M41 - Messier 41 from the Messier Catalog. It is an open cluster of stars with visual magnitude 4.5. It is visible with naked eyes from dark locations outside of the urban areas. It is about 2,300 light years away and its diameter is about 25 light years. About 200 million years old. Its brightest star is red giant with visual magnitude 6.3 located in the center of the cluster. Several red giants and also several white dwarfs are among the members of this cluster.
     NGC 2360 - From the New General Catalog. It is an open cluster of stars with visual magnitude 7.2. It lies about 3,500 light years away and in reality its diameter is about 15 light years. It is about 2 billion years, and currently the stars with masses about 2 Sun masses have evolved into red giants.
     NGC 2204 - From the New General Catalog. It is an open cluster of stars with visual magnitude 8.6. It is about 8,500 light years away from the Earth.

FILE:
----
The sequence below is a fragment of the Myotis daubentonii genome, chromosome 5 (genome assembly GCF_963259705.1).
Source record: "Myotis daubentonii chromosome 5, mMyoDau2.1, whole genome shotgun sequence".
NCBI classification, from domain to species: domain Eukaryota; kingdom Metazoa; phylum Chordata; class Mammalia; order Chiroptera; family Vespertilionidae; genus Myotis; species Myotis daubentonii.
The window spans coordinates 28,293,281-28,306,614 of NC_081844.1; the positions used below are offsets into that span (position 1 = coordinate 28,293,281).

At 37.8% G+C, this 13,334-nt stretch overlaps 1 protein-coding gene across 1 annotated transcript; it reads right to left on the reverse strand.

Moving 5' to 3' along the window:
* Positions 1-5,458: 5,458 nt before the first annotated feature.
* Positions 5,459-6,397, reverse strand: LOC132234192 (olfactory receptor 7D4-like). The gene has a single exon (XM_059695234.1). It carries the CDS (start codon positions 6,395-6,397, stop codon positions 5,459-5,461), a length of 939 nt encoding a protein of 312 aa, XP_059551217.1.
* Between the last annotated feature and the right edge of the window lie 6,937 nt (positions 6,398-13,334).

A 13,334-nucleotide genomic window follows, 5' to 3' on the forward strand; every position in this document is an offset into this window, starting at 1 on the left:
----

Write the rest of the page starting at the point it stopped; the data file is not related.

NGC 2362 - From the New General Catalog. It is an open cluster of stars. Its visual magnitude is 4.1 and it lies about 5,000 light years away. It is young cluster about 5 million years old. The stars which are members of this cluster are still on the main sequence, except one which is in the center of the cluster and stands out with its brightness among other members. It is the star Tau Canis Majoris with visual magnitude 4.9. It is a multiple star system with several close companions which can be resolved only with spectroscopy. The largest member have mass about 50 times that of our Sun and is the only star which evolved away from the main sequence. Currently is bright giant. Its diameter is about 20 times bigger than our Sun diameter. Other two stars which are part of this star system are also massive stars, but still on the main sequence with masses about 20 Sun masses each.